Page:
France Tchaikovsky – Iolanta/The Nutcracker: Soloists, Orchestra, Chorus (chorus master: Alessandro Di Stefano), Children’s Chorus, and Dancers of the Opéra National de Paris, Maîtrise des Hauts-de-Seine, Alain Altinoglu (conductor). Palais Garnier, Paris, 11.3.2016. (MB)
King René – Alexander Tsambalyuk
Iolanta – Sonya Yoncheva
Vaudémont – Arnold Rutkowski
Robert – Andrei Jilikovschi
Ibn-Hakia – Vito Priante
Alméric – Roman Shulakov
Bertrand – Gennady Bezzubenkov
Martha – Elena Zaremba
Brigitta – Anna Patalong
Laura – Paola Gardina
The Nutcracker (Cast)
Marie – Marion Barbeau
Vaudémont – Stéphane Bullion
Drosselmeyer – Nicolas Paul
Father – Aurélien Houette
Mother – Alice Renavand
Robert – Takeru Coste
Sister – Caroline Bance
Dmitri Tcherniakov (director, set designs)
Sidi Larbi Cherkaoui, Edouard Lock, Arthur Pita (choreography)
Elena Zaitseva (costumes)
Gleb Filshtinsky (lighting)
Andrey Zelenin (video)
The spirit of Gerard Mortier seems truly renewed at the Paris Opéra under Stéphane Lissner – not restored, for, times having changed, such an attempt would be meaningless, but renewed. Mortier’s intendancy was not perfect, of course; far from it. Any artistic endeavour that takes the risks necessary for success will experience failures too, something grim bureaucrats seem incapable of understanding. Nor, I am sure, will Lissner’s be; again, how could it be? However, even on the basis of the two evenings I have experienced so far, this and the great opening declaration of intent, Moses und Aron, the wilderness years of Nicolas Joël now, thank goodness, seem another, almost forgotten era.
If Romeo Castellucci’s Moses, somewhat belying his previous operatic reputation, proved remarkably faithful, in an almost traditional sense, to the work, then Dmitri Tcherniakov’s Tchaikovsky double-bill fuses fidelity and infidelity in what was arguably more daring fashion. The dialectic between the two comes often to the fore. First, one might point to the historical fidelity of pairing the two works. Iolanta was performed before the 1892 premiere of the Nutcracker. Here Tcherniakov combines the works in ways both expected and unexpected. Indeed, toying with our expectations, confounding them and yet remaining faithful in some senses to them, might, according to taste, be seen as another principal theme of the evening or, perhaps better, as a manifestation of that previously mentioned. It would not, for instance, take a great deal of thought, save for the hosts of opera-goers unaccustomed to or even hostile to thought, to guess that a girl’s or young woman’s sexual awakening might be at the heart of what we see. And, indeed it is. Iolanta is an opera put on for Clara or, rather, as I learned afterwards upon seeing the programme, ‘Marie’. (Nothing I read in the synopsis went against what I had seen and understood; it confirmed the directness and the complexity of the storytelling and analysis, but was not necessary.) Yet it is not Christmas, as we should have expected and as we seem to have been led to expect. The set remains the same initially, the show having taken place chez Marie. But one thing that disappears is the one thing that has surely pointed to a connection, the Christmas Tree (and indeed, the thing we perhaps most strongly associate with a ‘traditional’ Nutcracker). It is, instead, Marie’s birthday, as a cake with candles makes clear. A birthday is, of course, a rite of passage if ever there were one – and, for many of us, a time to recall past horrors, even to experience new ones, at least as much as to ‘enjoy’ the festivities.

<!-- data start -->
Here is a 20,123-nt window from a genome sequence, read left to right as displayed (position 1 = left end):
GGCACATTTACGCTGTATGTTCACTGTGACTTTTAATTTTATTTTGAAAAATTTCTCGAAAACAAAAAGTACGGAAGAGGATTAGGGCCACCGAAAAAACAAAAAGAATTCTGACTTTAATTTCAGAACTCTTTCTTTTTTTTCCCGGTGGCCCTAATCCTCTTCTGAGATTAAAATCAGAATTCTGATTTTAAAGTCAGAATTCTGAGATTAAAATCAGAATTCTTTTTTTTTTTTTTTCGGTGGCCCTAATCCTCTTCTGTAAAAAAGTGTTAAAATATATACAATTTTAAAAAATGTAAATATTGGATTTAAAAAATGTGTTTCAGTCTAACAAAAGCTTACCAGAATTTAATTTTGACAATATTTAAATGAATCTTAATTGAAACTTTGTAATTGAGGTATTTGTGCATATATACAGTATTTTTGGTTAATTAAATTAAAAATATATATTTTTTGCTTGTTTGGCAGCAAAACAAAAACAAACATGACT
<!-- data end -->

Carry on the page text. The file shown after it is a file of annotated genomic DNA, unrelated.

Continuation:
Iolanta itself takes place relatively ‘traditionally’. We see no sign of mediæval Provence. (Do self-styled ‘protectors of the work’ really know anything about mediæval Provence?) However, we see what, for much of the history of opera, has been something approaching the norm: an opera set in a period and with assumptions comprehensible to its (initial) audience. What has now become one of the most obvious settings for an opera, the time and place, more or less, of composition was long the default before historicism – always a word and idea to cover a multitude of sins – took root, in the nineteenth century. The phrases that perhaps jar – where is the ‘cave’ in this well-to-do drawing room? – seem intended to jar, although who knows? For the most part, we are settled, perhaps a little too settled, in the comfort of a Victorian-age family Christmas. The fun and games at the start, the blind girl led by her nursemaid, Martha, and friends, Brigitta and Laura, provide an image of a life that might seem perfect, unless one looks. Then one sees and hears a room full of love and, as times goes on, a room full of despair, claustrophobia the handmaiden to the well-meaning yet disastrous conspiracy that has denied Iolanta knowledge of her condition. Knowledge, at least since Eden, is necessary, whether we like it or no; and knowledge, together with romantic, indeed sexual love, will be necessary to rescue her. Such is the task of Vaudémont. He knows not who she is; she knows not who he is. His anguish at her plight is real, even shocking. Even when one ‘knows’ the opera, one feels that his reaction to her blindness might lead him to forsake her. He does not, of course, but Tcherniakov’s typically strong, even overwhelming, Personenregie has one believe one is experiencing the story for the first time, as in some sense one is. One cannot step twice into the same stream twice, however ‘traditional’ that stream might look.
The first act ends at the crucial point of lyrical exaltation, self-exaltation and yet discovery in each other: Iolanta and Vaudémont in love, before her cure. It was with this scene that Tchaikovsky actually began work on the opera, underlining its centrality. In a sense, Tcherniakov underlines its centrality by shifting the framework. (It is not in any case, central in terms of placing within the opera; there is not so very long to go in the opera following this climax.) Its resemblance to an Anton Rubinstein song, ‘Longing’ greatly annoyed Rimsky-Korsakov; allusion, though, is surely the thing, given the subject matter. This, at any rate, is the beginning of the breakthrough; regaining her sight is not inevitable at this stage, but it is this which makes that possible. All then happens ‘as it should’.